A cancer diagnosis can quickly change your “other plans.”
by Kevin McLaughlin
When the Cancer Doctor Gets Cancer | Fueling the Pediatric Cancer Pipeline | It Takes a Village | Identifying the Unexpected Risks of Targeted Therapy | Get Smart About Smartphone Cancer Apps | Paying a Steep Price | This Way to the Quit Line | Getting Back on Track | Rally for Medical Research
Some cherished bonds break in the face of a cancer diagnosis, while other relationships can become wellsprings of comfort and support.
by Hester Hill Schnipper
Navigating difficult anniversaries is part of the grieving process.
by Michelle Johnston-Fleece
A cancer survivor reflects on the stranger who gave him a second
chance at life.
by Robert Henslin
Help is available for cancer patients worried about how they look during and after treatment.
by Melissa Weber
Drawing on strength from her ancestors and lessons from the 1960s, cancer survivor Vernal Branch works to make a difference for the next generation.
by Regina Nuzzo
Studies are finding that aggressive treatment, such as extensive surgery, radiation or chemotherapy, is not always necessary for cancer patients to get good results.
by Alexandra Goho
Yesterday & Today
Telly Savalas met his match in bladder cancer. Earlier diagnosis and more aggressive treatment might have made a difference.
by Jocelyn Selim
Cancer cells are able to find new pathways around targeted therapies. Scientists are racing to get there first.
by Sue Rochman
It Takes All Kinds | Just Add Water
In a new book and on her New York Times blog, author Susan Gubar chronicles her experiences living with metastatic cancer.
by Marci A. Landsmann
On asking for a second opinion, job seeking with a cancer history, and whether stress can cause a cancer recurrence.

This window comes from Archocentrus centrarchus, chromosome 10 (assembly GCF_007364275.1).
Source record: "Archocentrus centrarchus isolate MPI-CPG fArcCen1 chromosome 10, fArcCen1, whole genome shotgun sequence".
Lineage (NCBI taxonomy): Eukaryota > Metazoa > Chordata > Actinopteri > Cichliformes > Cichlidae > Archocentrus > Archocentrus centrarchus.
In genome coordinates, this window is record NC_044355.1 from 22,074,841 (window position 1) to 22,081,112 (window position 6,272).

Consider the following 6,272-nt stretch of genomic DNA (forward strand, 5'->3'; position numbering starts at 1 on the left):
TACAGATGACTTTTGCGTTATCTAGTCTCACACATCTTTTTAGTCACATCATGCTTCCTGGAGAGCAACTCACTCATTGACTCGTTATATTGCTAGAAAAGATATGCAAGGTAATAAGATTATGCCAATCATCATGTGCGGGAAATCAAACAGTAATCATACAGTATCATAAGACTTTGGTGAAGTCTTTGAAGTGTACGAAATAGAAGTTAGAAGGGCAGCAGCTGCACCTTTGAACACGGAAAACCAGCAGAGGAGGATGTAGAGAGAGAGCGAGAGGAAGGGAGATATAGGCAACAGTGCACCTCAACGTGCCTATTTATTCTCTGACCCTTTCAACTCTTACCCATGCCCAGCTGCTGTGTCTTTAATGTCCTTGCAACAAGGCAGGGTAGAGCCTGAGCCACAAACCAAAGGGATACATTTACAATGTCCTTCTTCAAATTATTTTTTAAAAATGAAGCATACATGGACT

After her son finished cancer treatment, Angela Farley started an organization to deliver meals to people facing serious illness.
Matt Hiznay, Diane Fowler, Roxann Merino.
Scientists and physicians discussed advances in targeted therapies and immunotherapies, as well as the lessons COVID-19 research has taught to cancer researchers.
Researchers are studying the effectiveness of drugs for treating COVID-19 in cancer patients who have been infected with the coronavirus.
by Marcus A. Banks
Two immune checkpoint inhibitors are now approved for treatment of some people with advanced breast cancer, but trial results have raised some questions.
by Anna Goshua
Judy Pearson was surprised by the demands of cancer survivorship. Here, she offers tips on how to look at life after cancer.
by Judy Pearson
Modulation of the tumor microenvironment by aging and obesity could potentially be exploited to treat cancer.
As Joe Biden begins his presidency, the cancer research community is watching to see what steps he takes to promote the search for cancer cures.
Decades of cancer vaccine research enabled the rapid development of COVID-19 vaccines.
Learning Medicare’s ABCDs
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